Well, the most amazing things happen when you grow your own food!
Whether you regrow from the veggies you have or from the seeds, you'll be happy you grew it yourself. I included herbs because, not only are they easy to grow, they also add a lot of flavors to our food.
Now, let's get on with it. You'll be eating your food faster than you think.
Grow Your Own Veggies
I've found that I can easily grow six different types of veggies from scraps. After the general instructions, you'll find some pictures that should help clarify how to cut these items and prepare them.
Carrots are a root vegetable and are started the same way as the other veggies listed above. The only difference is that it's the top of the carrot you will be growing.
Note: Turnips can be grown the same way.
Lettuce also grows well in glass or jars. Referencing the picture above, you want to cut near the top edge of the knife. Remember not to cut too short. There's a picture below that will show you how to stick toothpicks in it so that it can grow before you plant it. If you want your lettuce to last longer, remember to only harvest a few leaves at a time and never pull the whole plant.
Each of these is amazing to watch grow. When planted in the glass jars, your children can watch them grow.
Grown in a jar like celery.
Grown in dirt like garlic.
Grown in container like potatoes.
Once it roots, plant in dirt.
Or plant outside in the garden.
Or outside in the garden.
Needs the sun or greenhouse.
Needs a sun shade.
Needs to be hilled.
Let's Get Herbaceous
Grow these flavourful herbs:
Whether you live in the country with lots of space for a garden or in an apartment and keep your herbs on the counter. These herbs can take up as much or as little room as you want. The picture below shows how easy it is to grow in pots inside on the wall or hanging on the deck, which is a great solution if you don't have enough counter space. Start by buying them in the fresh salad area of your grocery store or food market. Bring them home and follow these steps.
The one plant I put outside is thyme. It fits nicely between the stepping stones along the pathway to my garden. When you pick some or rub them, they give off a wonderful aroma. These herbs can also be planted in larger containers on your deck or patio. Lemon balm will keep the pests away. Mint is good in tea or cold drinks. Mint comes in chocolate or apple; they smell wonderful, and I love them both. The great thing about herbs is that most can be regrown from the cuttings. So, if there's an herb that you love but don't see here, be brave and take a piece of the plant and strip off a few leaves. A new plant will likely grow from it.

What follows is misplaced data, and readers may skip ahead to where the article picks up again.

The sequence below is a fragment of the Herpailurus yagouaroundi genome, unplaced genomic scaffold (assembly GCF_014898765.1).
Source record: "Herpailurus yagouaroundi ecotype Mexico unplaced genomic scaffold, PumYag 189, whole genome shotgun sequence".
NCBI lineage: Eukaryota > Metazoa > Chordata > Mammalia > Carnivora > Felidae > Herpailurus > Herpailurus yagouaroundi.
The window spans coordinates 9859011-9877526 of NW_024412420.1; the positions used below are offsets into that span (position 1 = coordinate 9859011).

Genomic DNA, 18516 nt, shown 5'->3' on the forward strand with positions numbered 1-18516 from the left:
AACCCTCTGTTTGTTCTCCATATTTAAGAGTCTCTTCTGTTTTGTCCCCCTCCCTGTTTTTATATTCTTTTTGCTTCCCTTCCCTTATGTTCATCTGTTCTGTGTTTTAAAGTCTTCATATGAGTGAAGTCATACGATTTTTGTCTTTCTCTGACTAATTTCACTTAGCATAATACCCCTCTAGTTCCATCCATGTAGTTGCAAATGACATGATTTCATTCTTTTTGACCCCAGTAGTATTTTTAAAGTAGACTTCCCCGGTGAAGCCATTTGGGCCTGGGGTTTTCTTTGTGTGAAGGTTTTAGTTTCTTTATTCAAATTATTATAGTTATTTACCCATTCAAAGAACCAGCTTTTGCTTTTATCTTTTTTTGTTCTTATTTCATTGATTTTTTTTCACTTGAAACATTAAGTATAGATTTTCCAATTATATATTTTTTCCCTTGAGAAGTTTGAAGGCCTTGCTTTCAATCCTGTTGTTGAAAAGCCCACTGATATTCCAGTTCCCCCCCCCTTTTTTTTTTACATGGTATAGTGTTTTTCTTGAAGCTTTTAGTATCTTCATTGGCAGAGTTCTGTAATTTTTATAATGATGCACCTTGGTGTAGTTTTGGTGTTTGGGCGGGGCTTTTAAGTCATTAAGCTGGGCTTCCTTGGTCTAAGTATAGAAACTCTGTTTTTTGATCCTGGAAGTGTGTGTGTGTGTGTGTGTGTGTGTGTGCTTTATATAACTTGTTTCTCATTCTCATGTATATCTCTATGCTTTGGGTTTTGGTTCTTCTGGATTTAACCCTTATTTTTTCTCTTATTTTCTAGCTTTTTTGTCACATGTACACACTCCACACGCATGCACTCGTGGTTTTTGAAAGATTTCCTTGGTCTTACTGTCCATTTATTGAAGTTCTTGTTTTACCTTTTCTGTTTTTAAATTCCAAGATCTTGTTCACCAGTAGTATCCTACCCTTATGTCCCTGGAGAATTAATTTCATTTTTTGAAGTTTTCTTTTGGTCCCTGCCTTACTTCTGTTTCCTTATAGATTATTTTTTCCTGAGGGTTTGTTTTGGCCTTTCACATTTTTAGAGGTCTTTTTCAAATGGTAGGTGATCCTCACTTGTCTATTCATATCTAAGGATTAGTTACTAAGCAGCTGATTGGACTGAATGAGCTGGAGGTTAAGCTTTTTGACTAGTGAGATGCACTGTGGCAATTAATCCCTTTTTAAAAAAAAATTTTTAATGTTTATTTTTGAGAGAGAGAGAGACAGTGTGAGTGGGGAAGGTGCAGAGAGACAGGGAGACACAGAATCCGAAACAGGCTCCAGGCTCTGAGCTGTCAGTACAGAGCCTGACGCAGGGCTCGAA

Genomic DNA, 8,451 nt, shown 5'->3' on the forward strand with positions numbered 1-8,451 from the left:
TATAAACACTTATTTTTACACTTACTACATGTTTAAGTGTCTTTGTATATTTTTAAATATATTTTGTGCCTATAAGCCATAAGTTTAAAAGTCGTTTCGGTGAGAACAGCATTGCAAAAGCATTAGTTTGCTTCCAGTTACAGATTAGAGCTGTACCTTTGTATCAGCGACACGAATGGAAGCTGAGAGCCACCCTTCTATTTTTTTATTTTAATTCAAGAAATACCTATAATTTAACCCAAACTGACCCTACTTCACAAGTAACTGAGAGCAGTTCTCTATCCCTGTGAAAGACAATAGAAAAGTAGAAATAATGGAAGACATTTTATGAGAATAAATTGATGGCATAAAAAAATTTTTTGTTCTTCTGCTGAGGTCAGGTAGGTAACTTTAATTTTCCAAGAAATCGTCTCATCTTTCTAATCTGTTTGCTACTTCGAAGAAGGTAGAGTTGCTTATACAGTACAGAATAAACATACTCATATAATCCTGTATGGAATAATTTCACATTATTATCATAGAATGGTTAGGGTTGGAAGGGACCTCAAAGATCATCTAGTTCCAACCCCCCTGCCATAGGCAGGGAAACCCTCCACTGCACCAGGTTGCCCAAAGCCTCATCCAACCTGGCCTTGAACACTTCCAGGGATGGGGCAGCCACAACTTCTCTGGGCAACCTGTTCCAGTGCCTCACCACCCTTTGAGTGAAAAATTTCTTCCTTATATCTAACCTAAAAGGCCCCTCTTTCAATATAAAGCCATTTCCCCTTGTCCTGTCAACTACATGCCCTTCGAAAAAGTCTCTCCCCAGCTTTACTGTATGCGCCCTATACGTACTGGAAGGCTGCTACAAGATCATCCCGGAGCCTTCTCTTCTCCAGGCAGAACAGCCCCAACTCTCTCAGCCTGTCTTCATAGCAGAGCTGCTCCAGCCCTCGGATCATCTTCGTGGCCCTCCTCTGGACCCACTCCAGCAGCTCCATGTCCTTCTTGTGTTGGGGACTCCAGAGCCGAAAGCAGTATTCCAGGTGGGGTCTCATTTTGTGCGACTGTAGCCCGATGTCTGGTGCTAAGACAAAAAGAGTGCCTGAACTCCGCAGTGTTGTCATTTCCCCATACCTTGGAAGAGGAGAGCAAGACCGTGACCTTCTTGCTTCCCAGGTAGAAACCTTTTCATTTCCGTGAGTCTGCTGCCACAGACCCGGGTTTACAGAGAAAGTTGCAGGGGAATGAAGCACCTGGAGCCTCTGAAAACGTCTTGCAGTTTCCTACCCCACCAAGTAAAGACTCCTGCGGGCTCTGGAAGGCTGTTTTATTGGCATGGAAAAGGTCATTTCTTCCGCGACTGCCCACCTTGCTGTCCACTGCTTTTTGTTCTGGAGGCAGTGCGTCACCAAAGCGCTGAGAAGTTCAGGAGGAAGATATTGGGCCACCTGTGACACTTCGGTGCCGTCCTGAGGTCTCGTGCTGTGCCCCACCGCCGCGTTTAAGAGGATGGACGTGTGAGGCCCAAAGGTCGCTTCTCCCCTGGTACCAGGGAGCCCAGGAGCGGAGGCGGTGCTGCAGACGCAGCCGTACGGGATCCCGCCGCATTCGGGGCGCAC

These vegetables and fruits contain their seeds within them. They are easy to grow, and they all grow on vines (except the tomato). The tomato can be grown in the same type of container and doesn't have to be transplanted into the garden. Just don't grow them near peppers; they are not companion plants. Just make sure they have a trellis or support for the weight of the vegetables or fruit.
Some other plants that grow from their seed, not pictured here are:
I grow them in the greenhouse. You don't have to, though. They grow just fine in containers.
From my house to yours, may your food nourish you and may the rain provide all moisture your plants need to thrive.
© 2017 Terrie Lynn
Terrie Lynn (author) from Canada on August 19, 2018:
Thank you, Silvia. Let me know if you have any questions. Nice to see someone growing their food. have a great week.
Silvia on August 16, 2018:
Tnx a million for your clear instructions on growing these herbs and veggies. Can't wait to get started.
Terrie Lynn (author) from Canada on May 26, 2017:
Oh, Vocal coach, this means so much to me. I put a lot of work and heart into my garden and food for my family. Another Hubber said to write about how to be more self-sufficient. This article is because of that comment. No, they don't need holes as long as you put in gravel or little absorbent beads. It gives a space for the water to sit until the plant needs it. None of my pots have drainage holes. Thank you for your kind words.